clock menu more-arrow no yes mobile

Filed under:

Spurs 106, Knicks 98: Some thoughts from a fairly uneventful loss

Riffing on the Willy- Courtney pick-and-roll, Maurice Ndour and Chason Randle

NBA: New York Knicks at San Antonio Spurs Soobum Im-USA TODAY Sports

The Knicks lost to the San Antonio Spurs Saturday night. I don’t really feel like recapping the game — the third quarter was awesome, the other quarters were basically standard Knicks garbage — but I do have several thoughts about the game I’d like to share. Please allow me to share them. PLEASE!

Look down upon Willy’s works, ye mighty, and despair

Willy Hernangomez set a career high Saturday with 24 points and 13 rebounds. It was pretty significant, as far as Knicks’ rookies go.

Also, I don’t know how meaningful this stat is, but I love it.

Getting Willy more pick-and-roll touches = good

Look back at Willy’s highlight package — you might spot a couple of surprising trends. The first one is how many of Willy’s points came via the pick-and-roll. Quite often Willy was chilling on the strong side of the offense — the triangle side, if you will — waiting for the perfect opportunity to dive to the rim and receive a pocket pass from a Knicks guard. Despite his gorgeous post-up moves, Willy has been much more of a threat in the pick-and-roll this season. Let the big man eat, of course, but you don’t have to run everything through the post to get Willy his buckets.

Courtney Lee: reluctant pick-and-roll maestro

The second surprise from the Willy highlights is just how many of those pick-and-roll feeds came courtesy of Courtney Lee. The Knicks’ nominal shooting guard finished with a team-high 7 assists. This cat continues to frustrate me. He can shoot the lights out, he can get the bigs involved as a secondary playmaker, but many nights he needs to be forced to do so. I’d experiment with putting Lee with the second unit next season. Give him more responsibility for the offense, and see how he responds.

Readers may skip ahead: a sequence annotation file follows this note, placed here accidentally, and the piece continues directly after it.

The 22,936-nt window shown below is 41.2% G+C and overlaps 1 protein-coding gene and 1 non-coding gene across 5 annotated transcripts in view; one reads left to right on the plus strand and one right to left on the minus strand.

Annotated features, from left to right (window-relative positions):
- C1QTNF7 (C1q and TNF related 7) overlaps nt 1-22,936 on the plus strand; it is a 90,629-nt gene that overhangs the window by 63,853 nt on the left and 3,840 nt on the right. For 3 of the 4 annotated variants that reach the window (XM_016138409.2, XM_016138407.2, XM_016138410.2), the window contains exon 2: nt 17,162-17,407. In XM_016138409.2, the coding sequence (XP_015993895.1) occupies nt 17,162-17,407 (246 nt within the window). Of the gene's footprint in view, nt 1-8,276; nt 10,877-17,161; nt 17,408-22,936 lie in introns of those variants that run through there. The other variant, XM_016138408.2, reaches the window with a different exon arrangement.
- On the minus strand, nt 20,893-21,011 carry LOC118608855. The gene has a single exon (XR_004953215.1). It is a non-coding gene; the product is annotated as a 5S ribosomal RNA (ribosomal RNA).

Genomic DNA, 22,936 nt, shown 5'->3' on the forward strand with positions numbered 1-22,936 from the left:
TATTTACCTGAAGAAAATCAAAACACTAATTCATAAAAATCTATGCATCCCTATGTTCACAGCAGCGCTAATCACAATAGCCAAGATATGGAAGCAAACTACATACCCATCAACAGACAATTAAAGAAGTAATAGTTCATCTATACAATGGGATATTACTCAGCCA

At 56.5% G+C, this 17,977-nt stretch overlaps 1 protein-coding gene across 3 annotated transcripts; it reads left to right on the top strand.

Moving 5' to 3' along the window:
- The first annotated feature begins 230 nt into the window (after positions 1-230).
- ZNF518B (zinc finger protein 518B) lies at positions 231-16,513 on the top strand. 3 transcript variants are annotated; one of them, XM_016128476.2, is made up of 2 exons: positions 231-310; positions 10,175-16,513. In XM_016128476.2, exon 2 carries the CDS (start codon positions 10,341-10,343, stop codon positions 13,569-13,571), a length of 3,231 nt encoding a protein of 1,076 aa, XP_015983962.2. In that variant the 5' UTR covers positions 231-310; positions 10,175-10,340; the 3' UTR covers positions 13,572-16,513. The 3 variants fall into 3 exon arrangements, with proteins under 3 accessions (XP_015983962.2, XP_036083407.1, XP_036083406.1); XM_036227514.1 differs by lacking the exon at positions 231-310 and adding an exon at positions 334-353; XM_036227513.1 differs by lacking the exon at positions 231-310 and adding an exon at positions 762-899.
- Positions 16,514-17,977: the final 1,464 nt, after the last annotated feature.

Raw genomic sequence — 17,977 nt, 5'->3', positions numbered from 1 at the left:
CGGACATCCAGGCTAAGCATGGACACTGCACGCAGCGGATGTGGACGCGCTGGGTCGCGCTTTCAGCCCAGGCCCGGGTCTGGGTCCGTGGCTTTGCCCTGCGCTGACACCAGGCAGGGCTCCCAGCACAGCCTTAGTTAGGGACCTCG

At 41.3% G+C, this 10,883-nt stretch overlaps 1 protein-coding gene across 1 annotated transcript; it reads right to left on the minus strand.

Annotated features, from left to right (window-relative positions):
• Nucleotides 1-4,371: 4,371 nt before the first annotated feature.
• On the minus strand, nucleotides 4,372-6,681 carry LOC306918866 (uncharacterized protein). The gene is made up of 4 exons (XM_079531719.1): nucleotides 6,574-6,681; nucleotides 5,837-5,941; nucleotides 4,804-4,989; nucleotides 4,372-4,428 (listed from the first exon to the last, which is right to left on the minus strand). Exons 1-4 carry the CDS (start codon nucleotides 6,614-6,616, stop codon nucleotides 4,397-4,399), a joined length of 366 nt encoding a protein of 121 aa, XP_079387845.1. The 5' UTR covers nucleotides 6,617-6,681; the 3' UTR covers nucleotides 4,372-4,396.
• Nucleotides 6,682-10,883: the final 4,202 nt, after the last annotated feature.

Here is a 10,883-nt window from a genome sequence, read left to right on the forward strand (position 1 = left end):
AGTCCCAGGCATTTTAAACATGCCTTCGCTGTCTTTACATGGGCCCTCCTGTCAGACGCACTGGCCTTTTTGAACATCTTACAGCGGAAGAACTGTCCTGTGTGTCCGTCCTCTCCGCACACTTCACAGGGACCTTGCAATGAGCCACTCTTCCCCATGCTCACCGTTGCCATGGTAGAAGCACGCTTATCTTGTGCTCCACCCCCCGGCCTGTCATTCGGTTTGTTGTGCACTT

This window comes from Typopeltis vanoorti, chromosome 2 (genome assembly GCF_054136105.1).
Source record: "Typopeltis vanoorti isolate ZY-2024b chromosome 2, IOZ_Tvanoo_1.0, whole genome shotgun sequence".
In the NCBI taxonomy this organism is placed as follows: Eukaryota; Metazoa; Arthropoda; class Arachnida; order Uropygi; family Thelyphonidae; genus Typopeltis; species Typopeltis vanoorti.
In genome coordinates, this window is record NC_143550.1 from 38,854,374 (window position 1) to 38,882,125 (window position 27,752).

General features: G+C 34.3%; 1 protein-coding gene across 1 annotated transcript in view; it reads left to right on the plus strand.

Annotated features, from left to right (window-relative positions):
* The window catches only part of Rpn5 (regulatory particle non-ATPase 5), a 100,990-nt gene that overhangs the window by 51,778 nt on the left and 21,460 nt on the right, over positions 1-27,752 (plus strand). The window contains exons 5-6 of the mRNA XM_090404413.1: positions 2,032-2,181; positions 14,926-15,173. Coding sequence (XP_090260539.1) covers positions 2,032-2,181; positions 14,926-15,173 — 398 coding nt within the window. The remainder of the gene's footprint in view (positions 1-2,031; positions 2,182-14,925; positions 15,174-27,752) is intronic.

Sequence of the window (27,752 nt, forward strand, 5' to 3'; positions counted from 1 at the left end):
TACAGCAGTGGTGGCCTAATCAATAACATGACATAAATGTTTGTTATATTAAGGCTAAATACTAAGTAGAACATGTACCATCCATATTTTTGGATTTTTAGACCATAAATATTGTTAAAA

Might as well try out Maurice Ndour

Saturday night we saw why, despite most evidence to the contrary, Maurice Ndour has a better shot than Marshall Plumlee at being an actual NBA contributor. Plums, bless his heart, was swallowed up by San Antonio’s awesome front line. These things tend to happen when you’re not particularly tall or athletic and also have T-Rex arms. Ndour actually started in place of Kristaps Porzingis in the second half, and did a good job on the likes of LaMarcus Aldridge and Kawhi Leonard. He’s undersized, but did a good enough job at holding position on the block while using his freaky-deaky long arms to harass his opponent’s dribble and contest shots. He also excelled on switches, which is always a big deal for this defense. Ndour is an extreme long-shot to make next year’s squad, but you could do worse than giving the kid 15 minutes a night to prove his worth.

Three minutes for Chasson Randle

Derrick Rose was excellent in the second half, and I don’t know if I can properly express how little that means to the Knicks at this point. Carmelo Anthony and Lance Thomas, content as they are in their long-term deals, seem content to spend extra time on their various aches and pains. Rose is playing for that contract, and the Knicks are indulging him: 36 minutes, a team-high 22 field-goal attempts. He’s playing pretty well of late! Who cares? Yes, I’ve heard the reports that a reunion hasn’t been ruled out by either party, but let’s consider the facts here. Rose hates the offense, appears miserable most of the time, and disappeared on the team at one point. The Knicks tried like hell to move him at the deadline. This relationship is at an end. Please, Jeff Hornacek, play the guy who might actually be on the team next season.